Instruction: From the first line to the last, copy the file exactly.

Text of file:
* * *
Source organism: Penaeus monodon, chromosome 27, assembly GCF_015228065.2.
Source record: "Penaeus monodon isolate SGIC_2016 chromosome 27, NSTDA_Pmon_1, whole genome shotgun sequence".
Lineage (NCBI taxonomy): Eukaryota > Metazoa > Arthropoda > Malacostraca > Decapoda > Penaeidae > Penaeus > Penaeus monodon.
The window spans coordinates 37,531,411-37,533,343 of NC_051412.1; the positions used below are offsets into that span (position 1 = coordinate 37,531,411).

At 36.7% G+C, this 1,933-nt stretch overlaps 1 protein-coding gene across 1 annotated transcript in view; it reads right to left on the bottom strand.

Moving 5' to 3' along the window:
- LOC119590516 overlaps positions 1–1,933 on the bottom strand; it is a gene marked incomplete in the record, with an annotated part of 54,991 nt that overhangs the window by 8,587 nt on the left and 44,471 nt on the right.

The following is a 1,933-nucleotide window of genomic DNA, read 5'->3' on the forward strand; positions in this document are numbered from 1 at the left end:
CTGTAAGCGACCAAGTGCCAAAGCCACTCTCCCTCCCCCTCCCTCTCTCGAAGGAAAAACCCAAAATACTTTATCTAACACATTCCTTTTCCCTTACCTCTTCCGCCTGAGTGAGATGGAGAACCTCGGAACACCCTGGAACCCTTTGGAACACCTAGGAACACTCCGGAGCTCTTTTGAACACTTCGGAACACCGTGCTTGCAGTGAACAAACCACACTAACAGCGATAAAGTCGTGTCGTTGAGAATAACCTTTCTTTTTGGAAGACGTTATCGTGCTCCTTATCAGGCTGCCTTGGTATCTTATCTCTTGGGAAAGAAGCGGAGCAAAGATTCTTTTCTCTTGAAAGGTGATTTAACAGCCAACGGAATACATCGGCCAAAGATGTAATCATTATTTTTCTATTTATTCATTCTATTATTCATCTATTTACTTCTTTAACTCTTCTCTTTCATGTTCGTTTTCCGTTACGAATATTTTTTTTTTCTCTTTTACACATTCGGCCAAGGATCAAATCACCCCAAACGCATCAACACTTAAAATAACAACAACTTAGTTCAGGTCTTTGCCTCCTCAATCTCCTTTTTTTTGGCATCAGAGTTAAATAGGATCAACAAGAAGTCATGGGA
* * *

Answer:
Source organism: Penaeus monodon, chromosome 27, assembly GCF_015228065.2.
Source record: "Penaeus monodon isolate SGIC_2016 chromosome 27, NSTDA_Pmon_1, whole genome shotgun sequence".
Lineage (NCBI taxonomy): Eukaryota > Metazoa > Arthropoda > Malacostraca > Decapoda > Penaeidae > Penaeus > Penaeus monodon.
The window spans coordinates 37,531,411-37,533,343 of NC_051412.1; the positions used below are offsets into that span (position 1 = coordinate 37,531,411).

At 36.7% G+C, this 1,933-nt stretch overlaps 1 protein-coding gene across 1 annotated transcript in view; it reads right to left on the bottom strand.

Moving 5' to 3' along the window:
- LOC119590516 overlaps positions 1–1,933 on the bottom strand; it is a gene marked incomplete in the record, with an annotated part of 54,991 nt that overhangs the window by 8,587 nt on the left and 44,471 nt on the right.

The following is a 1,933-nucleotide window of genomic DNA, read 5'->3' on the forward strand; positions in this document are numbered from 1 at the left end:
CTGTAAGCGACCAAGTGCCAAAGCCACTCTCCCTCCCCCTCCCTCTCTCGAAGGAAAAACCCAAAATACTTTATCTAACACATTCCTTTTCCCTTACCTCTTCCGCCTGAGTGAGATGGAGAACCTCGGAACACCCTGGAACCCTTTGGAACACCTAGGAACACTCCGGAGCTCTTTTGAACACTTCGGAACACCGTGCTTGCAGTGAACAAACCACACTAACAGCGATAAAGTCGTGTCGTTGAGAATAACCTTTCTTTTTGGAAGACGTTATCGTGCTCCTTATCAGGCTGCCTTGGTATCTTATCTCTTGGGAAAGAAGCGGAGCAAAGATTCTTTTCTCTTGAAAGGTGATTTAACAGCCAACGGAATACATCGGCCAAAGATGTAATCATTATTTTTCTATTTATTCATTCTATTATTCATCTATTTACTTCTTTAACTCTTCTCTTTCATGTTCGTTTTCCGTTACGAATATTTTTTTTTTCTCTTTTACACATTCGGCCAAGGATCAAATCACCCCAAACGCATCAACACTTAAAATAACAACAACTTAGTTCAGGTCTTTGCCTCCTCAATCTCCTTTTTTTTGGCATCAGAGTTAAATAGGATCAACAAGAAGTCATGGGA